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Old 12-14-2017, 11:06 AM
 
Location: Pure Michigan
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I have first year roses, hydrangeas, and mums that I have in pots. When I put them in the garage for overwintering in the middle of November, all the leaves were green and healthy. In the past few weeks, the leaves are starting to turn yellow (on the roses and mums) and dropped. I'm nervous because this is my first time overwintering in the garage and I purchased the hydrangeas and roses this spring. It is 11F outside. How often should I water them? How do I keep them alive until spring in the garage?
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Old 12-14-2017, 11:42 AM
 
Location: Nantahala National Forest, NC
7,685 posts, read 687,846 times
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If your garage is not heated, IMO, bring them somewhere inside. If you still want to try..use space heaters ...water sparingly...you don't want to encourage growth during winter.

Some yellowed leaves are common this time of year.

FYI I do overwinter in garage but it is heated.
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Old 12-14-2017, 11:50 AM
 
Location: Pure Michigan
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My garage is not heated. But how low should the temperature go for them to reach dormancy?
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Old 12-15-2017, 08:27 AM
 
Location: East of Seattle since 1992, originally from SF Bay Area
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For hydrangeas and roses the leaves are supposed to die and fall off during winter dormancy. Ours stay out all year in the ground and manage fine but we rarely get below about 10-12F. Many varieties can endure colder than that in the ground if protected by mulch around the bottom 12" or so. Temperatures of about 40 or below should be low enough to go dormant. Since they don't take up water when dormant, just keep slightly moist, watering maybe once a week. The hydrangea is damaged by a really early frost, killing the next season's flower buds, or by an early hard frost after the leaves have started to pop out.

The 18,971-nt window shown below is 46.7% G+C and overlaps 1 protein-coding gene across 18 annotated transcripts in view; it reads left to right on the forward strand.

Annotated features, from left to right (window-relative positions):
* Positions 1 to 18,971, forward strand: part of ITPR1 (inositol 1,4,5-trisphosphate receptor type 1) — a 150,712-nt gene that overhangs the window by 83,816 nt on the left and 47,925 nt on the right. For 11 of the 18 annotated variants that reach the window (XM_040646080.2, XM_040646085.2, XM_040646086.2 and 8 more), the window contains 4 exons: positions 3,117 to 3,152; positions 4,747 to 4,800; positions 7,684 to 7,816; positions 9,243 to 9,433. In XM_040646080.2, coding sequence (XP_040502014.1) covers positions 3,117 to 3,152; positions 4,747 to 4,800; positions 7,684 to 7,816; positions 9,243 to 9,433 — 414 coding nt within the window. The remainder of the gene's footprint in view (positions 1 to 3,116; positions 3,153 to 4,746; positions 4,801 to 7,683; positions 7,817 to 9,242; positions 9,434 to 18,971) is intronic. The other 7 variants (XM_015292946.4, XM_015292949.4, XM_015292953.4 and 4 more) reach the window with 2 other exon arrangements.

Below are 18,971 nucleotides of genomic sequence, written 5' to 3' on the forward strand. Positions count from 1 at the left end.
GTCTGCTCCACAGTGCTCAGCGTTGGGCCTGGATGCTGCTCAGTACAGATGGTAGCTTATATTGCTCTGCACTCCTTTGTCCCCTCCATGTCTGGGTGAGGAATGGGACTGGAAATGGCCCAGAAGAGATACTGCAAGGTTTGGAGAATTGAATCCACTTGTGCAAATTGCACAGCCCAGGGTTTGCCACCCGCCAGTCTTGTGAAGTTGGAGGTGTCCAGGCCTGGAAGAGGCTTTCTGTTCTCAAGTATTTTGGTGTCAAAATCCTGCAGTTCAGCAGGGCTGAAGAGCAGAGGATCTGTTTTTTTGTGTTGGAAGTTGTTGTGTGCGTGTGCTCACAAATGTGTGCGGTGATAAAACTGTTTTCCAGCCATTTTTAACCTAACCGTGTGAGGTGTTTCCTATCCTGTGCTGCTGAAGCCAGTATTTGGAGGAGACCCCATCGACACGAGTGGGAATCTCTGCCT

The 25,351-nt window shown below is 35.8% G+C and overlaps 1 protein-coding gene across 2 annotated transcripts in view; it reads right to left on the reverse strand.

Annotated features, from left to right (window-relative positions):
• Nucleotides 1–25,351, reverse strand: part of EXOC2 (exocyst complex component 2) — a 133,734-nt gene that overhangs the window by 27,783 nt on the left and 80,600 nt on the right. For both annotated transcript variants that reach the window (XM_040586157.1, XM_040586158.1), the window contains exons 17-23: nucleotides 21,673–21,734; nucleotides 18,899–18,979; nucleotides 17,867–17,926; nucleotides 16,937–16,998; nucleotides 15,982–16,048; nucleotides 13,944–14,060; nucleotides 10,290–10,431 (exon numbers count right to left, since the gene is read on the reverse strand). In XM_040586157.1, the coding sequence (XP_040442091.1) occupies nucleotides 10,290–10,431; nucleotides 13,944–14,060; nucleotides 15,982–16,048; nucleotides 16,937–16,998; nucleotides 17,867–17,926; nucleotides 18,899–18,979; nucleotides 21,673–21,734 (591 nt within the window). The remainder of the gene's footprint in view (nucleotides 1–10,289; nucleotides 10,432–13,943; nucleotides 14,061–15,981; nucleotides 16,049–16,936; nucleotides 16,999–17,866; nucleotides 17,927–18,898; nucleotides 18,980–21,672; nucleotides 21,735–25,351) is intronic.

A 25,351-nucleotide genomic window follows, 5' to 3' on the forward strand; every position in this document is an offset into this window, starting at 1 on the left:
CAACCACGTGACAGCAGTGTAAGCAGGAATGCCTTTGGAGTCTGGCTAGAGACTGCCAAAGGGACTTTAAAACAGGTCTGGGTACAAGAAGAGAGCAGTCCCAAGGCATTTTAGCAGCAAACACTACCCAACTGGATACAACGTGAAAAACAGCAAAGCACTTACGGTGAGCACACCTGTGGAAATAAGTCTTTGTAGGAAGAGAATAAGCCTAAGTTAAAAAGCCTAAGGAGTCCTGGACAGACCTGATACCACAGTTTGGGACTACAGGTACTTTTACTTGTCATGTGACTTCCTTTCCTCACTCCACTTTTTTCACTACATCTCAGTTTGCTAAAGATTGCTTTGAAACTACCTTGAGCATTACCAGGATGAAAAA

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Old 12-15-2017, 05:08 PM
 
Location: Forests of Maine
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I over-winter plants in my living room.

Plants need light, even in winter they need to get some light.

I have fig trees, lemon trees, tea bushes and Ginkgo trees that all come indoors for winter.
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Old 12-15-2017, 08:50 PM
 
Location: Pure Michigan
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Quote:
Originally Posted by Hemlock140 View Post
For hydrangeas and roses the leaves are supposed to die and fall off during winter dormancy. Ours stay out all year in the ground and manage fine but we rarely get below about 10-12F. Many varieties can endure colder than that in the ground if protected by mulch around the bottom 12" or so. Temperatures of about 40 or below should be low enough to go dormant. Since they don't take up water when dormant, just keep slightly moist, watering maybe once a week. The hydrangea is damaged by a really early frost, killing the next season's flower buds, or by an early hard frost after the leaves have started to pop out.